Less Than You Think... Or Maybe More
Jeff Tweedy hears music differently than do most mammals. He certainly hears it differently than I do, and he probably hears it differently than you do. I think this is why I've heard so many people claim that the latest Wilco record, A Ghost Is Born, is not as good as Yankee Hotel Foxtrot. Personally, I find that suggestion paradoxical; it seems like the songs on A Ghost Is Born are way, way more compelling in almost every potential context, and that this is Wilco's best work since Being There. But I can certainly understand how some might find the material on A Ghost Is Born to be either a) difficult or b) ridiculous; it strikes me as a remarkably easy album to criticize, assuming that's your inclination. However, I suspect that some of those same critics would love A Ghost Is Born if they heard music the way Tweedy hears music, or even if they merely thought about the nature of sound in the same way that he does.
Let me explain.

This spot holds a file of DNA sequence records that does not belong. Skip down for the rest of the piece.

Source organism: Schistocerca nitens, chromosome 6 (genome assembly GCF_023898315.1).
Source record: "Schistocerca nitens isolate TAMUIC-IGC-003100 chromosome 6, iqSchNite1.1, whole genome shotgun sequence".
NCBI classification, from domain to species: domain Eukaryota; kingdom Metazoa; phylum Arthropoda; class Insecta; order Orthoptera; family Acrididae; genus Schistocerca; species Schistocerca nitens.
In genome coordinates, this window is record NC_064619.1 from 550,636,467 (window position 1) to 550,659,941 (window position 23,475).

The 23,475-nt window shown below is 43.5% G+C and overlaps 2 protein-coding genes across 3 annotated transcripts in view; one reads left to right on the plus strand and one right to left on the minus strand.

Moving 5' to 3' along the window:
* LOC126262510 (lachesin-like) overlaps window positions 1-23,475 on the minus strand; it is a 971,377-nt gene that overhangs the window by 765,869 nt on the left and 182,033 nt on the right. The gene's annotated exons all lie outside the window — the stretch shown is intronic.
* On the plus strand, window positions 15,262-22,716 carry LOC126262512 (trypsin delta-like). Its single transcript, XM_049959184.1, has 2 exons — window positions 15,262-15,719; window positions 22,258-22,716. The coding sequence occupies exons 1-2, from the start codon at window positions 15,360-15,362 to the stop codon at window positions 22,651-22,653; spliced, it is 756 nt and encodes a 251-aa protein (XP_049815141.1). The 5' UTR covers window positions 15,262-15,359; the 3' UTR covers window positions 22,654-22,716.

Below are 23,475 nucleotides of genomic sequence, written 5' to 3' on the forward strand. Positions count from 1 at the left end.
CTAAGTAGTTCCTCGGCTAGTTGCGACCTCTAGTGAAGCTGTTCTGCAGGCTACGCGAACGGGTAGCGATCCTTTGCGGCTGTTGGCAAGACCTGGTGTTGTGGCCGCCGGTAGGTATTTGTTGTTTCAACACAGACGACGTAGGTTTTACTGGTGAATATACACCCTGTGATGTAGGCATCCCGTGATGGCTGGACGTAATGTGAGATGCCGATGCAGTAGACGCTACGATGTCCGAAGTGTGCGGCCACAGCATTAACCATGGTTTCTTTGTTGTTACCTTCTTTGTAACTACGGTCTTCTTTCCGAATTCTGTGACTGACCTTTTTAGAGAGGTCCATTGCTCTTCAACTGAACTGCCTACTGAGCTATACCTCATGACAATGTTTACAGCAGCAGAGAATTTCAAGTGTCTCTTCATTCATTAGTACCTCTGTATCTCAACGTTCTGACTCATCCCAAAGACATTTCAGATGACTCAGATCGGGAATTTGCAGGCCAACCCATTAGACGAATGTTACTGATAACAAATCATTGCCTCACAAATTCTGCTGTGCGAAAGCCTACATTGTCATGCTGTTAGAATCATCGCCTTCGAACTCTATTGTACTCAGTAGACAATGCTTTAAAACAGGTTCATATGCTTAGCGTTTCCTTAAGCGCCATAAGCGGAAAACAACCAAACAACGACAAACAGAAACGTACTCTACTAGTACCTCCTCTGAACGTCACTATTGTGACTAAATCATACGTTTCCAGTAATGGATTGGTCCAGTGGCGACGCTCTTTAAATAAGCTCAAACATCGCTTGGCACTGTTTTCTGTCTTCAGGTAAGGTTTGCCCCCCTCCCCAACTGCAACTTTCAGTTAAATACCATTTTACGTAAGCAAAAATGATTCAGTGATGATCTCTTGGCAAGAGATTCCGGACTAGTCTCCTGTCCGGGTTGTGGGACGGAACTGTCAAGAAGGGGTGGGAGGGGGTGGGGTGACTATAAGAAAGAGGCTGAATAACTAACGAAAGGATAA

I interviewed Jeff Tweedy last spring. Our conversation took place roughly two months before A Ghost Is Born was released, which turned out to be an especially weird time to talk to him; Tweedy checked himself into a dual diagnosis rehab center for drug addiction and mental illness the day after we spoke. This retrospectively blew my mind, because--almost irrefutably--Tweedy had seemed like the most normal, most rational, most "together" rock musician I had ever interviewed. I could totally relate to almost everything he said, which sort of makes me wonder about myself. But ANYWAY, we were standing in the pantry of his home in northwest Chicago (he was looking for his stocking cap), and he started talking about how his eight-year-old son was the drummer in a grade school rock band called the Blisters. The Blisters mostly cover Jet songs. Now, just about everybody I know thinks Jet is ridiculous; they've become the band hipsters are legally required to hate. So I made some joke (and I have no idea why) about how Jet was totally fucking terrible, and that it's somehow predictable that the only people who would want to cover Jet songs would be second-graders. Tweedy didn't understand why I would say something like this. He looked at me like I had just made fun of a quadriplegic, and he asked, "Well, don't you like rock music?" And then I felt stupid, because I realized that a) Jet plays rock music, and that b) I like rock music, and that c) I actually like Jet, both tangibly and intangibly. So that was the first thing I realized about Jeff Tweedy: Musically, he remembers what is obvious.